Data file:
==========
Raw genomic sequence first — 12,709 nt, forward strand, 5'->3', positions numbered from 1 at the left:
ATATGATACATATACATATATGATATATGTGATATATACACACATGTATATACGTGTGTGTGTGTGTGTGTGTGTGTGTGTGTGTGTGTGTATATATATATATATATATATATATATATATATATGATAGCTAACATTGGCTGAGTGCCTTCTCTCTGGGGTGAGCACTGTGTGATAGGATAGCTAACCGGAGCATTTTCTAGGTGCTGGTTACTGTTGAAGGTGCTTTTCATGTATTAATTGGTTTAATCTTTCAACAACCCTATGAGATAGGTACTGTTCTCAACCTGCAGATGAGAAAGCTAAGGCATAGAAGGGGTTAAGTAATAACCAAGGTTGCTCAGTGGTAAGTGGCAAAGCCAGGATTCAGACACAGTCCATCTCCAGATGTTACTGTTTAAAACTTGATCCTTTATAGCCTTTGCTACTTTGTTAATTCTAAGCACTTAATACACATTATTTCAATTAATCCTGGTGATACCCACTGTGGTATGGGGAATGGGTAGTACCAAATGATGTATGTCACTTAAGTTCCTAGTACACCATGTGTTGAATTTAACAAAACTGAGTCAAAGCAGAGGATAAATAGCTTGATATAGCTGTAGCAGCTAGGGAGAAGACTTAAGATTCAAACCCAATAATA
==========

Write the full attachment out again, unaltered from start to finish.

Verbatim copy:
Raw genomic sequence first — 12,709 nt, forward strand, 5'->3', positions numbered from 1 at the left:
ATATGATACATATACATATATGATATATGTGATATATACACACATGTATATACGTGTGTGTGTGTGTGTGTGTGTGTGTGTGTGTGTGTGTATATATATATATATATATATATATATATATATATGATAGCTAACATTGGCTGAGTGCCTTCTCTCTGGGGTGAGCACTGTGTGATAGGATAGCTAACCGGAGCATTTTCTAGGTGCTGGTTACTGTTGAAGGTGCTTTTCATGTATTAATTGGTTTAATCTTTCAACAACCCTATGAGATAGGTACTGTTCTCAACCTGCAGATGAGAAAGCTAAGGCATAGAAGGGGTTAAGTAATAACCAAGGTTGCTCAGTGGTAAGTGGCAAAGCCAGGATTCAGACACAGTCCATCTCCAGATGTTACTGTTTAAAACTTGATCCTTTATAGCCTTTGCTACTTTGTTAATTCTAAGCACTTAATACACATTATTTCAATTAATCCTGGTGATACCCACTGTGGTATGGGGAATGGGTAGTACCAAATGATGTATGTCACTTAAGTTCCTAGTACACCATGTGTTGAATTTAACAAAACTGAGTCAAAGCAGAGGATAAATAGCTTGATATAGCTGTAGCAGCTAGGGAGAAGACTTAAGATTCAAACCCAATAATA